Product Weight 270g / 9.5oz

Fit Medium
Drop 8mm
Footbed 6mm
Lug Depth 4mm
Midsole Stack Heel 21.5mm / Forefoot 13.5mm
Product Weight 285g / 10oz


OK so having put at least 50 miles in both iterations of this shoe, here is my verdict on the ‘new and improved’ TRAILROC. Disclaimer – I worked extensively with inov-8 on the activation of the shoe over the Summer, so picked up both pairs having worked with the brand. Don’t let that stop you from reading this honest and independent review though!

Personally, I think the 270 is the superior shoe because the slightly lighter weight, narrower fit and lower drop. And that suits my running style better. Would I wear the 285 regularly? Probably not, I’m not 100% convinced on the construction of the shoe and/or the breathability. Not to say it’s bad, it’s just not as good as the 270. On to the review.

I will be wearing the 270 a fair bit over rocky terrain in Chamonix (in a press capacity as I didn’t get a place in the OCC) and in Mammoth Lakes (training at altitude as I couldn’t make it out to Utah for the TNFEC). I think the 270 runs really well over hard-packed rocky technical terrain. The grip is good, but if it were wet I’d probably plump for an X-Talon depending on the mileage I had lined up. Also if the terrain were mixed, ie some road, some grass, dirt, mud, I would 100% choose the ROCLITE 290. That shoe is just a winner and by far the most comfortable, all-terrain trail shoe – of any brand – I have ever worn. You could also wear that shoe over ultra distance (as I chose to for the Peak Trails 50k).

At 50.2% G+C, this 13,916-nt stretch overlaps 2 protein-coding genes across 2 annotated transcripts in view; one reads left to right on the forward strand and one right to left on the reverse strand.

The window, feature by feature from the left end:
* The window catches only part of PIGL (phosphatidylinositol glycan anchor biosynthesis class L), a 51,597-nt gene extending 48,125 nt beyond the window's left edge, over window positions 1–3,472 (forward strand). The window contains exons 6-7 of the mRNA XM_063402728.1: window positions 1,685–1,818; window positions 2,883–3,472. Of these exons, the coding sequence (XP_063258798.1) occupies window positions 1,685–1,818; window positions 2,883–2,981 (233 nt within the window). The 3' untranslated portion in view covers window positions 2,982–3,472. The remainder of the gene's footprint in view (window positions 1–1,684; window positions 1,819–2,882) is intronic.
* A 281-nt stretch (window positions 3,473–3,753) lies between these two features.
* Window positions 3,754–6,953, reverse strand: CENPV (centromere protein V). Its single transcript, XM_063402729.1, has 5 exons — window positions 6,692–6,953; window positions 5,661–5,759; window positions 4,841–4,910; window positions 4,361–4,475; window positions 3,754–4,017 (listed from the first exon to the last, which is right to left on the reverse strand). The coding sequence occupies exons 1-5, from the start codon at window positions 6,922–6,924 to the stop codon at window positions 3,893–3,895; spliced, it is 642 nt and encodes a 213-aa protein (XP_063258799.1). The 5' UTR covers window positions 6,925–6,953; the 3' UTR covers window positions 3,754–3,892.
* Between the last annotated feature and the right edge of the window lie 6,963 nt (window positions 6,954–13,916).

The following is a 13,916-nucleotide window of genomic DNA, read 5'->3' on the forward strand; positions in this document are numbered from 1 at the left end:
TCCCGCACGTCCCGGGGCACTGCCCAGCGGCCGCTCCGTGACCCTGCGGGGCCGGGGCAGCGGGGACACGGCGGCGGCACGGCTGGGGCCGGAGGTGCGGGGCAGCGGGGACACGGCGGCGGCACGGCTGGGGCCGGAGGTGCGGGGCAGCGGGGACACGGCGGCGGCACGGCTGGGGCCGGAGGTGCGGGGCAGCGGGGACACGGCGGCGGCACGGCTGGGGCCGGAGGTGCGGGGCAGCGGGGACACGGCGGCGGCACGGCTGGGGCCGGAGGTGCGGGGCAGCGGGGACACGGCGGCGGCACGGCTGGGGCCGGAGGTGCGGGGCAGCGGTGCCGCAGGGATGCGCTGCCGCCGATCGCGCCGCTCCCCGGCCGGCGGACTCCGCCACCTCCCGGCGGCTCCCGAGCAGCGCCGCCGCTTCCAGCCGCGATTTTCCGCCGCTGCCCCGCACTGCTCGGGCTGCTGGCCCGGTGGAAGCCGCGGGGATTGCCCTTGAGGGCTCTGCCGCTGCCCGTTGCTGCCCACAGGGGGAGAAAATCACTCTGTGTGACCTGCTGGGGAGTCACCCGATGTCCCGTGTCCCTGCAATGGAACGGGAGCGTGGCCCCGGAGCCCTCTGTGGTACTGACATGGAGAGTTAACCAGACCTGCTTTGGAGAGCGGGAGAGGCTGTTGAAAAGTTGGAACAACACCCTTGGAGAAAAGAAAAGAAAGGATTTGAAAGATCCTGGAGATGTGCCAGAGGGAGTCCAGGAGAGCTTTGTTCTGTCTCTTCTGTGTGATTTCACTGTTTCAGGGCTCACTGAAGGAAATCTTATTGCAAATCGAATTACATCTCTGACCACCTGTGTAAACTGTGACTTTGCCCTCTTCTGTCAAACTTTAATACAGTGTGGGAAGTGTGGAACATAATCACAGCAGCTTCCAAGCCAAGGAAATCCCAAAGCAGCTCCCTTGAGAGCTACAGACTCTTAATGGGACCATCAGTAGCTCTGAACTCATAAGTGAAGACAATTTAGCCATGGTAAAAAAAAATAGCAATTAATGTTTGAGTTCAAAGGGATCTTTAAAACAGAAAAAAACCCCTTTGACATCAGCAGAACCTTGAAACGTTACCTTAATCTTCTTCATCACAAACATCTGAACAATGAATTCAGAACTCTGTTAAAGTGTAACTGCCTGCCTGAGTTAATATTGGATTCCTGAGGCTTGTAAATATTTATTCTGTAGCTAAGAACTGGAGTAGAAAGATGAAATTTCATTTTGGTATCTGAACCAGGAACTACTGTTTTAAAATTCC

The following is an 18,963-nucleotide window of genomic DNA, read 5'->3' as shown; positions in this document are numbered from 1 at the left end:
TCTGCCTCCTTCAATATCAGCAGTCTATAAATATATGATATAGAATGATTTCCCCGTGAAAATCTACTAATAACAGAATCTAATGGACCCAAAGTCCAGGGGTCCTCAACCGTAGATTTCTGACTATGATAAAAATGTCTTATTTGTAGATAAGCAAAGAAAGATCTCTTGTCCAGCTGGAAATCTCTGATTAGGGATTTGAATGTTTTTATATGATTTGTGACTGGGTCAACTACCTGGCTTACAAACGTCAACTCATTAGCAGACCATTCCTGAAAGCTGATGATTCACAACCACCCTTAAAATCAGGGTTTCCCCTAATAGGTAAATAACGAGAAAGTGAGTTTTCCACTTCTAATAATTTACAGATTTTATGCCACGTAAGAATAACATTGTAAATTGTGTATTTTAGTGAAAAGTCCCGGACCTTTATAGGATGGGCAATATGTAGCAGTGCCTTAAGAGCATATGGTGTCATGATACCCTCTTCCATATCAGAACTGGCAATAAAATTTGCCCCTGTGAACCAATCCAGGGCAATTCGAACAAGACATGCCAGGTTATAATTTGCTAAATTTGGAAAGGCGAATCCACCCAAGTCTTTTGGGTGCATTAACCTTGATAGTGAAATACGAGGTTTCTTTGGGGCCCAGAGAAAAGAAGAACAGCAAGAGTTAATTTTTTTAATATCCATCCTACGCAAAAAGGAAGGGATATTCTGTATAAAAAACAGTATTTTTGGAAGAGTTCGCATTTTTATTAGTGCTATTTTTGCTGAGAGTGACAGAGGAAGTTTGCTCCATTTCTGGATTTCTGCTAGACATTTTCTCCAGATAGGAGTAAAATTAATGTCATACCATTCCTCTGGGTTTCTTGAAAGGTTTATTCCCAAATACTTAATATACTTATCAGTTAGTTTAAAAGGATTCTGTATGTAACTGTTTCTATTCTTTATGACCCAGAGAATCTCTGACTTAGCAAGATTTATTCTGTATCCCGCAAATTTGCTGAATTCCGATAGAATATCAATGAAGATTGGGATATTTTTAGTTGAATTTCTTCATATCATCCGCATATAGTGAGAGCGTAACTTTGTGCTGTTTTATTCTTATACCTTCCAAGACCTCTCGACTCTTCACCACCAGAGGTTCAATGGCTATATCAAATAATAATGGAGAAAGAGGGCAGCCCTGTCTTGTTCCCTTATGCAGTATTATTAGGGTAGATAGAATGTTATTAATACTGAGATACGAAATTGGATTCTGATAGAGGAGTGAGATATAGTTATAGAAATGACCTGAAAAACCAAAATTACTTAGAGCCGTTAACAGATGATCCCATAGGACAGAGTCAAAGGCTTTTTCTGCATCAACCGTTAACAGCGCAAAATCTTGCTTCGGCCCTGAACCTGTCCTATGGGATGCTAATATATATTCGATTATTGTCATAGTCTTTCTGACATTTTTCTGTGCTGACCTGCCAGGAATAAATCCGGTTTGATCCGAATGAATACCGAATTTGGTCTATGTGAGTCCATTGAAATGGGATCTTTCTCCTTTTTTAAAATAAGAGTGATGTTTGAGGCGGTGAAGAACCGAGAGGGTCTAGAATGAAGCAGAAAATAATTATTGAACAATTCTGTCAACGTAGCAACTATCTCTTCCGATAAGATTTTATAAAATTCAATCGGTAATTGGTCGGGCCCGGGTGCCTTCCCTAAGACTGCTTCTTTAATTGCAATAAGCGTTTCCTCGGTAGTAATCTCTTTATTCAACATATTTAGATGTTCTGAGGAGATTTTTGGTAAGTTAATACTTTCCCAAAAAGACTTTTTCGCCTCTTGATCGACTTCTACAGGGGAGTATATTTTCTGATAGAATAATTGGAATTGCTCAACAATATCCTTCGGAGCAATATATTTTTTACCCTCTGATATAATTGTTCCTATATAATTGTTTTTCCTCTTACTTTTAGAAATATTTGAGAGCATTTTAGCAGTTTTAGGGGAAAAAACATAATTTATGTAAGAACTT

Wait so why are we talking about other inov-8 shoes in a review of the TRAILROC? Because the inov-8 shoe line-up needs a little explaining! Here is a summary of the shoes I own and have run extensively in…

This is of course personal experience and totally dependent on a number of factors – weather, conditioning, mix of terrain etc. But how does the TRAILROC measure up?I have found all of the inov-8 range of trail shoes to be grippy, but the TRAILROC doesn’t do brilliantly when wet so it gets docked points. As for comfort, I’m not sure why, but the X-TALON212, TRAILTALON and ROCLITE are just winners. The shape of the upper and the way it locks-in on the foot is spot on. The TRAILROC is good, but perhaps could be a little roomier in the forefoot, and also the lacing system won’t stop debris getting into the shoe… literal room for improvement.